Boleyn Ground stadium – its history and rennovation
History and description
In the early twentieth century, West Ham performed their home fits at the Memorial Ground in Canning Town. They discovered a bare discipline used through a Roman Catholic school and quickly reached an settlement with the Catholic authorities for its use.
West Ham performed their first in shape at Boleyn Ground on the 1st of September 1904. Just over 10,000 spectators noticed the domestic side beat Millwall 3-0.
The floor used to be initially a fundamental affair, however got soon elevated – first in 1919 with a new East Stand and later in 1925 with a new West Stand and terracing at the short ends. This lifted ability to about 40,000 places.
Boleyn Ground obtained heavily damaged in the Second World War when it obtained hit via a V-1 bomb, but was quickly rebuilt.
In 1961 a roof was once added to the North Bank, which meant that all stands had cover. The ground underwent its closing most important pre-90s alternate when in 1969 a new East Stand was built.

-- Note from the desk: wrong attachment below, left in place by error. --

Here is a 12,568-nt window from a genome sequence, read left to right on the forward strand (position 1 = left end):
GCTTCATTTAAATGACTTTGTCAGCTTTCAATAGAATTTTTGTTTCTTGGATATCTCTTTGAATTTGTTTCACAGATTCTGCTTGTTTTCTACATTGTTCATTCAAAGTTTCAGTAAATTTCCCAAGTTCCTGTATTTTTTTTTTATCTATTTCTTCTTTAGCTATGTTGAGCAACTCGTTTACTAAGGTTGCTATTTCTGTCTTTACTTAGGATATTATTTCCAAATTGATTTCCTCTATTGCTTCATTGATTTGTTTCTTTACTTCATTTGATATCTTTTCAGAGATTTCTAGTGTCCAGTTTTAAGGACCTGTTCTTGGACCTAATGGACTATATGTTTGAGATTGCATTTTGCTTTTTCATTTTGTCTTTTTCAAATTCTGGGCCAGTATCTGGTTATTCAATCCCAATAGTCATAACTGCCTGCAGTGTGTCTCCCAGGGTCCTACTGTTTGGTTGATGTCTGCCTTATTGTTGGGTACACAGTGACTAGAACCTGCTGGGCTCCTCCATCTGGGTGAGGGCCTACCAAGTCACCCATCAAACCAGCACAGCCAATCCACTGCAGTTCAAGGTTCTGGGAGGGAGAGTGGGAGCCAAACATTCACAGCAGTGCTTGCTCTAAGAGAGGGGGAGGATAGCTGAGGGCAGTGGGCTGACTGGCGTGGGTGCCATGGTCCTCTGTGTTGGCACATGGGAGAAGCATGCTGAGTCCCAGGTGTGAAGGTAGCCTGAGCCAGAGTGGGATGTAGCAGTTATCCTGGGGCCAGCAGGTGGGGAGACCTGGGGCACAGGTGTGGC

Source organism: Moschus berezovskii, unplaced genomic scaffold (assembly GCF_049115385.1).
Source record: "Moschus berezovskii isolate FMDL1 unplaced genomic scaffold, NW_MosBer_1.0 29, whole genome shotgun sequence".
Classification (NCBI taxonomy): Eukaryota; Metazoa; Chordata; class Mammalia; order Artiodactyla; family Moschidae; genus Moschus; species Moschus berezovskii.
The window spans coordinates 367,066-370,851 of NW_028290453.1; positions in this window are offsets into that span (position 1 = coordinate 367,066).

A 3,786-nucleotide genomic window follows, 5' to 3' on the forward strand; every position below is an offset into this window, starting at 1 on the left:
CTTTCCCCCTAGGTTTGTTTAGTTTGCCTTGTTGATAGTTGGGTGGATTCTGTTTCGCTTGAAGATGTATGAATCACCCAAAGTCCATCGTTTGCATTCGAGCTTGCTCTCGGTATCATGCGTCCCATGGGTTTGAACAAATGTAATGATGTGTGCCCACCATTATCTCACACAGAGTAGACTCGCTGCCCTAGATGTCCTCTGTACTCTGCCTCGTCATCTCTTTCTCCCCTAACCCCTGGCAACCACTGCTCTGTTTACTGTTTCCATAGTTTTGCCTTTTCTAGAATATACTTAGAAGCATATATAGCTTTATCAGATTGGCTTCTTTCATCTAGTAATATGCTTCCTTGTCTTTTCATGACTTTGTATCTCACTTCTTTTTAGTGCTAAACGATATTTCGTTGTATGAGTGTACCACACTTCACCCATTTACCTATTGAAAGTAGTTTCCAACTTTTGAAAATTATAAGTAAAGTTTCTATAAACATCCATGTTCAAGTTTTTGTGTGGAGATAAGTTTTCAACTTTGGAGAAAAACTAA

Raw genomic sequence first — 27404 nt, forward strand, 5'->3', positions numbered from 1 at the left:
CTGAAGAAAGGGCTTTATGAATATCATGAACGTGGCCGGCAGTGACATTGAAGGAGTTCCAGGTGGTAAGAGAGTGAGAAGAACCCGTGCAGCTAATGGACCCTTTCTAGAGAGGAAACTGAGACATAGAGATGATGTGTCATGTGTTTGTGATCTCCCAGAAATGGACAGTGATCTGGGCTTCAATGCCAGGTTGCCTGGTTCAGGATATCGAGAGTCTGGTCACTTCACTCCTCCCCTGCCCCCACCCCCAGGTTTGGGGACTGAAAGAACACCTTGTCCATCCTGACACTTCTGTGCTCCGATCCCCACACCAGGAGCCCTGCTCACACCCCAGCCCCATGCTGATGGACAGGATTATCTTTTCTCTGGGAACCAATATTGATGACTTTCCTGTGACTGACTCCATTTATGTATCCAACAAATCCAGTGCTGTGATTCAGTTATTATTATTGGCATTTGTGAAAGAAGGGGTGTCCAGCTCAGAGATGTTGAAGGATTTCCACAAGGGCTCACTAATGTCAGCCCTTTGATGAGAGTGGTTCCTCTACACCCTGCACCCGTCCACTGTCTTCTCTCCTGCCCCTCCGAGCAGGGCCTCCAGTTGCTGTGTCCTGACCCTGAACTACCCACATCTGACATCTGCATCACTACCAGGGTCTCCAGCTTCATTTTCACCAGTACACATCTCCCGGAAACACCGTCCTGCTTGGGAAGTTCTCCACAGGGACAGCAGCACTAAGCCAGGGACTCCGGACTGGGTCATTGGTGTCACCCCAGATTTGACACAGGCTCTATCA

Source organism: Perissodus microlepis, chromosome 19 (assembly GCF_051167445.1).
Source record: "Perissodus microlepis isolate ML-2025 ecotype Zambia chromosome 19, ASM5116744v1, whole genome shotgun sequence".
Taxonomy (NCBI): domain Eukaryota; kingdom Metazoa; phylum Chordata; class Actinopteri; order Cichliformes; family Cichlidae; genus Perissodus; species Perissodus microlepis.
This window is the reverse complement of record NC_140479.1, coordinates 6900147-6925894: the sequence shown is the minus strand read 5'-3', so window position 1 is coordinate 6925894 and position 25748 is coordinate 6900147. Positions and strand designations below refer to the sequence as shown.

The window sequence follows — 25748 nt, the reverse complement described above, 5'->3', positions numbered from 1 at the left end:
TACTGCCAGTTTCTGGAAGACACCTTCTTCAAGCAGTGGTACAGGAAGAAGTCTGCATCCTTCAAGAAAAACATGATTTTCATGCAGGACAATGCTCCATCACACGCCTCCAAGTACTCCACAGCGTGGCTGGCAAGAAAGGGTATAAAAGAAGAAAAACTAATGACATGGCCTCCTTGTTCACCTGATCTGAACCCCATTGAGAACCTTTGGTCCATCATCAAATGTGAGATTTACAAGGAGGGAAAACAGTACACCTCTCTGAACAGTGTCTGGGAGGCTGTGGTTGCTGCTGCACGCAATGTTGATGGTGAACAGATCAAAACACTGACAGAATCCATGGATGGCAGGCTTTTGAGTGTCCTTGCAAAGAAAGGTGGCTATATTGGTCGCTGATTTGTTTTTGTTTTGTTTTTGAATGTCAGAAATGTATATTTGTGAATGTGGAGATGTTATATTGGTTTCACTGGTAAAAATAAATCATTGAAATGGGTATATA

The stadium underwent a most important redevelopment in the mid Nineties when it acquired transformed into an all-seater. The works blanketed the construction of two new stands at the quick ends and major refurbishments on the different stands.
Boleyn Ground remained a confined floor with few preferences for expansion. West Ham consequently started out searching into the alternatives of transferring away to a new ground, with the London Olympic Stadium quickly performing as the top candidate.
Following an vast redevelopment, West Ham moved into their new home in the summer of 2016 after a long and drawn-out bidding process
West Hame played their ultimate recreation at Boleyn Ground on 10 May 2016, receiving Manchester United for a league fixture (3-2 for the home side).
In September 2016, demolition of the stadium commenced. The stadium will be replaced via a housing development.